For more details, check out this article: Burstable vs. Non-Burstable: Which AWS Instance Type Is A Better Pick For Kubernetes? 

8. Having excessive cross-AZ traffic

Spreading an application across multiple availability zones (AZs) helps to increase availability and performance, achieve compliance, and optimize costs by choosing the most cost-effective compute within the region.

While data transfer within the same AZ doesn’t cost you anything. If you move it in or out across AZs in the same Region, you’ll be charged $0.01/GB in each direction.

Excessive cross-AZ traffic can bump up your cloud bill in ways you don’t expect. So, do your best to optimize cross-communications network traffic for an architecture that meets your requirements without breaking the bank.

Another good way to reduce inter-zone traffic is to use Kubernetes Topology Aware Routing (via Service annotations). This will try to route traffic between pods in the same AZ, delivering not only cost savings but also network latency improvements.

9. Not setting requests

When the Kubernetes Scheduler works, it doesn’t really care about the actual resource usage or limits (kubelet does, though). 

So, if you fail to set resource requests, you’ll basically allow your applications to be packed into even the tiniest nodes with no limits (well, aside from the 110 pods per node). Your applications will face CPU throttling and OOM kills. 

Some try to compensate with another bad practice: isolating workload to specific Node Groups rather than addressing the root cause. Every resource in Kubernetes needs to have requests set for it. Without them, the Kubernetes Scheduler operates in the dark – and you’ll pay for that during on-call hours.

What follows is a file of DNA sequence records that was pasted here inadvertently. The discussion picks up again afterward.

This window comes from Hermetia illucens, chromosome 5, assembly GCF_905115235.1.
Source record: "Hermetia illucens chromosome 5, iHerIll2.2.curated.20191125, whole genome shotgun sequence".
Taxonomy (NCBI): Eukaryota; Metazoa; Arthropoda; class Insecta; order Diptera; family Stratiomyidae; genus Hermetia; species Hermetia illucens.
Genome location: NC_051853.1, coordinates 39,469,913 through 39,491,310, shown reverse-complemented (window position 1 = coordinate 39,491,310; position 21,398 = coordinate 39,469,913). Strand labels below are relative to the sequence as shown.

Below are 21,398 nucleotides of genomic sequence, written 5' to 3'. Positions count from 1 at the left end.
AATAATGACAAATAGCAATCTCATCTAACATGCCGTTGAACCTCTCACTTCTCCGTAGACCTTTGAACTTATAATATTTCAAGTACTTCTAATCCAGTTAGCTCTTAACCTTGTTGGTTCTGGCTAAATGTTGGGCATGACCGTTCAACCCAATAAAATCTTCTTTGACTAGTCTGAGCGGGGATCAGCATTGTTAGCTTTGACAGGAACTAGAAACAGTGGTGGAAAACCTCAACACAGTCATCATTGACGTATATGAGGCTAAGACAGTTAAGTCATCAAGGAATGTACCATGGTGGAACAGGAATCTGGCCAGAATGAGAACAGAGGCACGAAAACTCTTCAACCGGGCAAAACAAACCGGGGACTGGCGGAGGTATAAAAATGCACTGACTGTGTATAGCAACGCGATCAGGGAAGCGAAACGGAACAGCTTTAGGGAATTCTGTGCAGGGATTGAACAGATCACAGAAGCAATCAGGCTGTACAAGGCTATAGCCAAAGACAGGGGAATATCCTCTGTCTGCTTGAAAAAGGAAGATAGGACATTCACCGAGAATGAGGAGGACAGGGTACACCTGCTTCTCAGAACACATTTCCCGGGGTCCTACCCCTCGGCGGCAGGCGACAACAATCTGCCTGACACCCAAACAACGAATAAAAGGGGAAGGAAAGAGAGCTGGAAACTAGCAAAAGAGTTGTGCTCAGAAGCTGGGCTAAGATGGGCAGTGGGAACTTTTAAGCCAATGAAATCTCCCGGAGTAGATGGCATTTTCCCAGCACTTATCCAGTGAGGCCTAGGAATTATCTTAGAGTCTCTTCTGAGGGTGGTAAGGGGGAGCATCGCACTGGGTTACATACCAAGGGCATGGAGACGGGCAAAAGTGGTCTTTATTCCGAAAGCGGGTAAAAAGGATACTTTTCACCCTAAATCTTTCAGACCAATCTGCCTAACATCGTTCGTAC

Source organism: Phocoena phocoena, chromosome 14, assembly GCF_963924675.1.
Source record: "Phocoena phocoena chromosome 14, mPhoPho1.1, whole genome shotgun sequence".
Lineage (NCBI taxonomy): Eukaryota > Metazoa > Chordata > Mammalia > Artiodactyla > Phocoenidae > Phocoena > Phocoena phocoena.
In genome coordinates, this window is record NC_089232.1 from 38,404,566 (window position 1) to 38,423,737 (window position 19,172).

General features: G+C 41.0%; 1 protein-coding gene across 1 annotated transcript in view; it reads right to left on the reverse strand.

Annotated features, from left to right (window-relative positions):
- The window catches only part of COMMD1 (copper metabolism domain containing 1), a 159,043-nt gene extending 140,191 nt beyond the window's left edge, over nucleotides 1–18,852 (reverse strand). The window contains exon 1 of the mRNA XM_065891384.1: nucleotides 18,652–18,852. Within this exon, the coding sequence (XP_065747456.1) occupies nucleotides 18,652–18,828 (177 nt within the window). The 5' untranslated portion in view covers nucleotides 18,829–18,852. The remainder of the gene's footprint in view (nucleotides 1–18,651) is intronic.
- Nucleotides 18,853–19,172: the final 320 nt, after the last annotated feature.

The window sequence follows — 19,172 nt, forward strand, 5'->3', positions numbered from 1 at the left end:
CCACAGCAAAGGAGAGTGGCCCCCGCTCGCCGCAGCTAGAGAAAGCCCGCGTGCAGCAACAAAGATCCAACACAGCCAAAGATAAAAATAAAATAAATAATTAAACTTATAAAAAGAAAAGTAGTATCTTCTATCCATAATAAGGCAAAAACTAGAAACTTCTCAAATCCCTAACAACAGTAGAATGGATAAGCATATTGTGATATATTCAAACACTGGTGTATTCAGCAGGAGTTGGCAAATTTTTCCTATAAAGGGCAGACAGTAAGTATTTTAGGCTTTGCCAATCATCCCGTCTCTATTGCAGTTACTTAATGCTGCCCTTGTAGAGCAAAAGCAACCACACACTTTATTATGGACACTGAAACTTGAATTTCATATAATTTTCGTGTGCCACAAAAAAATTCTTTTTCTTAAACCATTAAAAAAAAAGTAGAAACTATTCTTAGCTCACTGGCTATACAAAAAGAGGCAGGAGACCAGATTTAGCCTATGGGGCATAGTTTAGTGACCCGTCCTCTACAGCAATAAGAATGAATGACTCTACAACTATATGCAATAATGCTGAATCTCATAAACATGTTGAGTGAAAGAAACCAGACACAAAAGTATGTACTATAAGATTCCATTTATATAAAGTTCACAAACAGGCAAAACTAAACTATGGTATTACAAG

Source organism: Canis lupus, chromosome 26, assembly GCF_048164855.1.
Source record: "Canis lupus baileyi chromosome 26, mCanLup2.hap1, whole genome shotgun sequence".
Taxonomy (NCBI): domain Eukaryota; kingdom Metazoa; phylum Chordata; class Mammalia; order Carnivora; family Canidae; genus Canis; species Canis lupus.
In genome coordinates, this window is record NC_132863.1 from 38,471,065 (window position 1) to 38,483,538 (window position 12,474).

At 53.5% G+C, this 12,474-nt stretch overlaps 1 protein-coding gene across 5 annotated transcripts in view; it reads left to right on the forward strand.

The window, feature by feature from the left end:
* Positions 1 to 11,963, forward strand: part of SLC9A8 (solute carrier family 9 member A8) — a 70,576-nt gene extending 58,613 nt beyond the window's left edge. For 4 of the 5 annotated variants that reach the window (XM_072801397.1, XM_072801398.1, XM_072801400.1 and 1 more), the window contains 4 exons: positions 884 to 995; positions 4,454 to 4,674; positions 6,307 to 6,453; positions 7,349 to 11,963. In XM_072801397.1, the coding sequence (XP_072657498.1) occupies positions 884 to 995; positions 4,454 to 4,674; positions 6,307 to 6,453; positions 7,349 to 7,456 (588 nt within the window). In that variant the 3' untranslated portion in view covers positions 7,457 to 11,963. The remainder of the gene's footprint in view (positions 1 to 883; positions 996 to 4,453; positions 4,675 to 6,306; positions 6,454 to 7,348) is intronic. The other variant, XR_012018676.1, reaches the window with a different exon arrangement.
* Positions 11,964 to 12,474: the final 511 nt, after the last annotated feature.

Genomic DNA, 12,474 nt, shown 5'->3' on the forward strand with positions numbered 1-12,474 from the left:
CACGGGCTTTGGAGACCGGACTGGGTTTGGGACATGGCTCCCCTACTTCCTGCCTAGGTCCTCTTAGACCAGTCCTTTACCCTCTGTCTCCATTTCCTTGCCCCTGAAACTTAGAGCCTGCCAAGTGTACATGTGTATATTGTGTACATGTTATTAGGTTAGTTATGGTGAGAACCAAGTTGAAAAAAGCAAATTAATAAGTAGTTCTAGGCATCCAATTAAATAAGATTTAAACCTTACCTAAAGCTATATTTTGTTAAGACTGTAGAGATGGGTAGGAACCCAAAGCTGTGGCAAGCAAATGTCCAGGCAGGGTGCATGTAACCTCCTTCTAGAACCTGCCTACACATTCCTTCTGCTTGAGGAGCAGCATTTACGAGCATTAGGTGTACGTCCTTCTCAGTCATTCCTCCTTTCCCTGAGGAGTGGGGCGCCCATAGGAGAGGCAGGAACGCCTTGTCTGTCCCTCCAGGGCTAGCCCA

10. Not exposing the application’s health status through Liveness and Readiness probes

K8s gives you a bunch of health-checking mechanisms to help you check if the containers in your pods are healthy and can serve traffic. Those health checks or probes are carried out by kubelet:

  • Liveness probe – checks when to restart a container.
  • Readiness probe – checks if a pod should receive traffic.

This removes the need for someone to constantly babysit your infrastructure, as Kubernetes could do these actions automatically. 

For example, if the database was temporarily unavailable, your applications should fail the liveness probe and restart, allowing the pod to reinitiate the database connection without anyone’s involvement.

11. Scaling workload replicas manually

This is just a bad idea.

Having a manual number of replicas in the Dev environment is expected, but keeping the number of replicas static in production is wasteful. Especially if the number of replicas is going into 2, 3, or even 4 digits. 

Some companies scale by schedule, scale down with a scheduled script, or a CronJob. This solution is better than nothing, but it’s quite fragile, static, and not based on feedback from the real world. 

Imagine this scenario

The marketing team carried out a campaign, and you’re hit with three times the expected traffic. You need replicas dropped. This approach requires constant babysitting. 

Scheduling is actually a very good solution for Dev and Staging environments if your engineering team is in the same time zone. This means that you can scale dev workloads to zero replicas during nights and weekends, reducing cloud costs further.